This month, we talk to Harvard Business School professor Michael Wheeler about the challenges and opportunities of learning from our negotiations. Wheeler is the author of The Art of Negotiation: How to Improvise Agreement in a Chaotic World (Simon & Schuster, 2013) and the “Negotiation 360” preparation app, which is available for Android and Apple devices.
Negotiation Briefings: What are the potential benefits of working to improve our negotiating skills?
Michael Wheeler: The good news is that becoming even a somewhat better negotiator, as opposed to a spectacularly better negotiator, has big payoffs, which come in three forms. First, it allows you to reach deals that might otherwise slip through your fingers. Second, in the deals you do reach, it significantly ups the odds that you will be able to create value that benefits you and the people with whom you’re dealing. Third, it gives you the capacity to resolve small differences before they escalate into costly conflicts.
NB: Which teaching methods are most effective at helping us absorb useful negotiation skills and strategies?
MW: In a 2003 study, professors Janice Nadler and Leigh Thompson of Northwestern University and Leaf Van Boven of the University of Colorado looked at different ways of teaching a key negotiation concept, namely creating value through tradeoffs.
The researchers paired up study participants and had them engage in a negotiation simulation with one another. Next, they were taught how to create value through tradeoffs using one of four methods. Finally, they met up with their partner for another negotiation simulation to see what they had learned.
Two of the teaching methods were relatively ineffective at teaching the concept; the other two were more effective. When the concept was presented in a textbook reading, pairs weren’t any more likely to put it to work in a simulation than before they were taught about it. Similarly, when people were giving information after their first negotiation that revealed how they might have worked to create value, they also were not effective at creating value in their next negotiation.
Two other learning methods were more effective. One involved analogical reasoning—presenting two different negotiation vignettes that seemed very different on the surface but that both involved parties recognizing opportunities to make tradeoffs. Thinking about parallels and contrasts made participants more likely to find such opportunities in their next simulation. Finally, in a fourth teaching method, after the participants’ first negotiation, researchers showed some participants a videotape of negotiators (portrayed by actors) reaching a win-win agreement by exchanging information about which issues were most and least important to them. After watching the video, the participants become more capable of creating value in their next negotiation.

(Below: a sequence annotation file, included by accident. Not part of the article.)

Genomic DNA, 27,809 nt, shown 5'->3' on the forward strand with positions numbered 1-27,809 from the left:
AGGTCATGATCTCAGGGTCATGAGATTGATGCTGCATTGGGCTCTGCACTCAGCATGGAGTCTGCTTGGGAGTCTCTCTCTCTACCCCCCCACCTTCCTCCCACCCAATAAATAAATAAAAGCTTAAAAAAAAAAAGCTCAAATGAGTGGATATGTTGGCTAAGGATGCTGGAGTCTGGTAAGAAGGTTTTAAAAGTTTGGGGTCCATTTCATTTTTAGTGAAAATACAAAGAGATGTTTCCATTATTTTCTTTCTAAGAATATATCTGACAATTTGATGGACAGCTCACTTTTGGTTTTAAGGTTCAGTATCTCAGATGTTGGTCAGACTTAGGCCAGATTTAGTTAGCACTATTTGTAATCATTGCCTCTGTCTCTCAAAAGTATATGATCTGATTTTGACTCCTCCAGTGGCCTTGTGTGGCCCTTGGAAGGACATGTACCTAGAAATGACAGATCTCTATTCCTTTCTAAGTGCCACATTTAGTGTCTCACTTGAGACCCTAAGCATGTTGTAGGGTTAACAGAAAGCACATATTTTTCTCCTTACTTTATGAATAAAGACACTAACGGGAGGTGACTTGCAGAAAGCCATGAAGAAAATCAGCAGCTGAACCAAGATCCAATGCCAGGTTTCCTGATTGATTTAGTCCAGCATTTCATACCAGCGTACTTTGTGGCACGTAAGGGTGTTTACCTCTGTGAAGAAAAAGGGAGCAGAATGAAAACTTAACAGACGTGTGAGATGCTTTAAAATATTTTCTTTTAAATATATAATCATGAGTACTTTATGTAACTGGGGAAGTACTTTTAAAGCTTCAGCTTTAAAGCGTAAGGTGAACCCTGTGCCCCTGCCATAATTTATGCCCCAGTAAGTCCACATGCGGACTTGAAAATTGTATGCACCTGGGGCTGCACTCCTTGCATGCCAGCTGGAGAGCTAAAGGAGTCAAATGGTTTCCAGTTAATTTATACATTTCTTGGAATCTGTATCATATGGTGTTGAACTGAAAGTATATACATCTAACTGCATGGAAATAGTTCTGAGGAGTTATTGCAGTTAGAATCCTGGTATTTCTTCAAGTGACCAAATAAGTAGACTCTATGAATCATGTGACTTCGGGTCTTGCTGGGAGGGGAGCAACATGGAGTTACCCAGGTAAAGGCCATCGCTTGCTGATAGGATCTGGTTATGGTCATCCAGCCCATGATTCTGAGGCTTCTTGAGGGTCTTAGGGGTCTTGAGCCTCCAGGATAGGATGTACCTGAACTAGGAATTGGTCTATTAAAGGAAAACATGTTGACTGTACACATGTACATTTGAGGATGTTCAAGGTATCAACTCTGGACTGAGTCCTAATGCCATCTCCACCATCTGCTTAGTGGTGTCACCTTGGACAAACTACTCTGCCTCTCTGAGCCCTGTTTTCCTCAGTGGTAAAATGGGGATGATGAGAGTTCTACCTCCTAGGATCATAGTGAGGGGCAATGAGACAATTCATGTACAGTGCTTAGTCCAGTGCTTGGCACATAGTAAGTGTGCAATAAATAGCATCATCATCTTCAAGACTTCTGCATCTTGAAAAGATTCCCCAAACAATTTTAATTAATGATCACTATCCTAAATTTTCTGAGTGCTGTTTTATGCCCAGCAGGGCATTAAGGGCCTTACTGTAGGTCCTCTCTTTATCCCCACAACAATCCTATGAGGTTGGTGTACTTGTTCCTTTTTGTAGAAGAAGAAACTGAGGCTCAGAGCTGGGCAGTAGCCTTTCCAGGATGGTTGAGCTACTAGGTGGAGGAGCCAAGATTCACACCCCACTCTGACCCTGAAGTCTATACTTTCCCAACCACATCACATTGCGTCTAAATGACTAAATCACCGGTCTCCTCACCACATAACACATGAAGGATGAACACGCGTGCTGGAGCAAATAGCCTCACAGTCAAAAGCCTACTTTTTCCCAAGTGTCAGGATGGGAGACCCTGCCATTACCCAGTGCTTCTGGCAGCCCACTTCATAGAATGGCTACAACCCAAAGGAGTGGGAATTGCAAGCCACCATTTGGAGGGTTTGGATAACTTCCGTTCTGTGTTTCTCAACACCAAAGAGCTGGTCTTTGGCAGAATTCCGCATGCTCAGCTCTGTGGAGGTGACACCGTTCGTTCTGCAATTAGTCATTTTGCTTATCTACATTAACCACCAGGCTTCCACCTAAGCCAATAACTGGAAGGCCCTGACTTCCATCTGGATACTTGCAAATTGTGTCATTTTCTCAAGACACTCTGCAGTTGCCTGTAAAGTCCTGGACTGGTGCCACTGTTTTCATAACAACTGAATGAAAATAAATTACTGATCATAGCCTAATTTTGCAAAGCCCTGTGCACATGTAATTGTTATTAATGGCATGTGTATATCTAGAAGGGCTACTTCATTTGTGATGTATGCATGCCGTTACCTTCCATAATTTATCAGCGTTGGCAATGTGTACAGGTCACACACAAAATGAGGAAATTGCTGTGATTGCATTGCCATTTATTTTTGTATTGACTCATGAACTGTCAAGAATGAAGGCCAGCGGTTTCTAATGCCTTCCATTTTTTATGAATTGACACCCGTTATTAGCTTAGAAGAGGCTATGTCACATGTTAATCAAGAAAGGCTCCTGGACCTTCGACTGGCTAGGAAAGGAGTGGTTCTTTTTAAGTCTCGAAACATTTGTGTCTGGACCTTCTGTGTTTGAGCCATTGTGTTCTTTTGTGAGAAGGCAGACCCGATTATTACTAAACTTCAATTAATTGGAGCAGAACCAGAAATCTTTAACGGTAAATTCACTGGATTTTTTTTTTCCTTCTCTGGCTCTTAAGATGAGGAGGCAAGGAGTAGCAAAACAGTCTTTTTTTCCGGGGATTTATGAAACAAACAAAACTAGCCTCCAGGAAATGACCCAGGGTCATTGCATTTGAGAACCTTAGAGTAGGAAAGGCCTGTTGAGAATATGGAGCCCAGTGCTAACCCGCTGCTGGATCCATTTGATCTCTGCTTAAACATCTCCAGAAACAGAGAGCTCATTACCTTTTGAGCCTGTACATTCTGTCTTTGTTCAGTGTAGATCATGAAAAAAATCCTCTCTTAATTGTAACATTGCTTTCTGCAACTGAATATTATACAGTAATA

The lesson is that negotiation teachers need to show people a concept in two different situations so that they can begin to apply it to their own situation, or teachers need to demonstrate a method in a way that is illustrated but not fully articulated, as in a video.
NB: What’s the best way for individuals to learn on their own from their negotiations?
MW: Negotiation is what’s called a “wicked learning experience” because we get very poor feedback from it. If you imagine a basketball player who is trying to improve her free throws, she receives immediate feedback on what’s working and what’s not, and can adjust her stance, and so on, accordingly.
By contrast, when you go to the bargaining table, you may be well prepared, yet still walk away empty-handed. What lesson should you draw from that? One possibility is that there just wasn’t a deal available. The very best you could do wasn’t as good as what the other party could get from someone else. Another possibility is that your target was too ambitious. Or maybe the other person had been burned the day before and thought you were bluffing when you said you’d offered as much as you could. It could be any of those things. So, results don’t tell us much, even when we come to agreement.
Moreover, it pays to look at what you’re putting into the negotiation instead of just your outcomes. Before we negotiate, we can lay out bullet points of our strategy, starting with a realistic understanding of our BATNA (best alternative to a negotiated agreement), our walkaway point (which is not the same thing as our BATNA), our stretch goal, and our target. We can think about the approach and attitude of the other person as well, and then critique our plan.
Many people are getting somewhat better at preparing for negotiation, but they miss a tremendous opportunity by failing to do an after-action review. Over time, if we catalog what worked well, what didn’t, and how we might do better, we can establish a library of our own best practices. But if we don’t do that in a disciplined way—if we just assume we’re going to remember what worked and what didn’t—we’ll be prone to repeating our mistakes.